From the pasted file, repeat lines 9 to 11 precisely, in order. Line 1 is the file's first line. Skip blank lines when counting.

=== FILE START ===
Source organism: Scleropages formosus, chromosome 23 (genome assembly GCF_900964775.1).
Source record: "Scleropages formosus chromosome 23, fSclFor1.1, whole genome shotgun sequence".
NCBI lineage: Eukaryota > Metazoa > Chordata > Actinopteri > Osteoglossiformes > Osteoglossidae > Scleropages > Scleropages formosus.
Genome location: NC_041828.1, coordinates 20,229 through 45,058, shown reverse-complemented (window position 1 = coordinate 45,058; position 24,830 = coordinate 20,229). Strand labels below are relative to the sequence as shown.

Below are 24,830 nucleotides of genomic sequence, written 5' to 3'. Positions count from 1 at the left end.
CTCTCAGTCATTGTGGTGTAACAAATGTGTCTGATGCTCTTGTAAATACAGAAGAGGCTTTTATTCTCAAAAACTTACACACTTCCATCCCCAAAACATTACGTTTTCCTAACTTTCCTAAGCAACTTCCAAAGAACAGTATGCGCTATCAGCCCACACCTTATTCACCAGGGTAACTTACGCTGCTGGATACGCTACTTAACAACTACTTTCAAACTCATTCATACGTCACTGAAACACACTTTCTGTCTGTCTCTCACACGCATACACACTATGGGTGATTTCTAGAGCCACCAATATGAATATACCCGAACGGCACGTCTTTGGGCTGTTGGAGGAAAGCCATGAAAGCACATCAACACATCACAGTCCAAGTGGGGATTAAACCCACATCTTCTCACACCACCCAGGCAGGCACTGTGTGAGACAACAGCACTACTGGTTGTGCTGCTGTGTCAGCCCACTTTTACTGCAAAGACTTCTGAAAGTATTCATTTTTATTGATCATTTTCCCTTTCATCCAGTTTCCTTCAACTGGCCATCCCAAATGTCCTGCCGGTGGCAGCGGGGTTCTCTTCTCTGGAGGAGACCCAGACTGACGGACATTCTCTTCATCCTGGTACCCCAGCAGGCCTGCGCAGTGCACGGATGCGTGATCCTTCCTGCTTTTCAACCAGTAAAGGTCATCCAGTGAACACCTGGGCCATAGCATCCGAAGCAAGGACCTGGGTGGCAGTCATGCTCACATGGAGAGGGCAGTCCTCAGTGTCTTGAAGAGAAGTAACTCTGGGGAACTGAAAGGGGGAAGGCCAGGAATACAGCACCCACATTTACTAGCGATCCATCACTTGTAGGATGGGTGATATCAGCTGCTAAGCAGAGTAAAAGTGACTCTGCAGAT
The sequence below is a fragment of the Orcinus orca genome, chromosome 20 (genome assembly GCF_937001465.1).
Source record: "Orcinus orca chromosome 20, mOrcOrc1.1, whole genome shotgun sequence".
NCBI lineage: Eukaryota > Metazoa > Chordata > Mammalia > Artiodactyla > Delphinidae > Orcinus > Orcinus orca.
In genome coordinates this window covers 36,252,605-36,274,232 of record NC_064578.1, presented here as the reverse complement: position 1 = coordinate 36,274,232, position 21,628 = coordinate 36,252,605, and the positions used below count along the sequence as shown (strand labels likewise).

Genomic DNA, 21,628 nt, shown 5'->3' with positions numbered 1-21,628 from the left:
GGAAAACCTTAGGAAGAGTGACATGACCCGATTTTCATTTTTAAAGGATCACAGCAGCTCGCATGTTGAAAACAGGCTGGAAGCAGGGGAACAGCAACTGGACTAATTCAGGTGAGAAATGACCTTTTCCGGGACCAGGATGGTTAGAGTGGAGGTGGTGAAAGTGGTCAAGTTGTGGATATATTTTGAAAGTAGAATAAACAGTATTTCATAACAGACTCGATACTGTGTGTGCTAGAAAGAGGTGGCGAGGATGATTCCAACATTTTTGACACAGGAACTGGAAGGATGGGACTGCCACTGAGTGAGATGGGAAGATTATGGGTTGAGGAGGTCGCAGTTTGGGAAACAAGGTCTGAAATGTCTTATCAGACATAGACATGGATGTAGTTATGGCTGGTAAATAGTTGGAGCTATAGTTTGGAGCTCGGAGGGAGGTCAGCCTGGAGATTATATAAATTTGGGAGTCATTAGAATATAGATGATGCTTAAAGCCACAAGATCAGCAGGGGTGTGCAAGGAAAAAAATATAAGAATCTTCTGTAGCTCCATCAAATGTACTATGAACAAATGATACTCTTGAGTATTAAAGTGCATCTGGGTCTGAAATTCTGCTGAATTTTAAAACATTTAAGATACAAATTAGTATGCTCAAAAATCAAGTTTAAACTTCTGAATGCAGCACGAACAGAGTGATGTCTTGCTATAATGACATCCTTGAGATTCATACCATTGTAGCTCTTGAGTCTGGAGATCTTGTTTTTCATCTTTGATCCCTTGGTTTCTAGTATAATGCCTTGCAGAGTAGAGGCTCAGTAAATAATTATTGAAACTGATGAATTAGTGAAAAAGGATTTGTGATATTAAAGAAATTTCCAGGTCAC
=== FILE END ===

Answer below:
NCBI lineage: Eukaryota > Metazoa > Chordata > Mammalia > Artiodactyla > Delphinidae > Orcinus > Orcinus orca.
In genome coordinates this window covers 36,252,605-36,274,232 of record NC_064578.1, presented here as the reverse complement: position 1 = coordinate 36,274,232, position 21,628 = coordinate 36,252,605, and the positions used below count along the sequence as shown (strand labels likewise).

Genomic DNA, 21,628 nt, shown 5'->3' with positions numbered 1-21,628 from the left: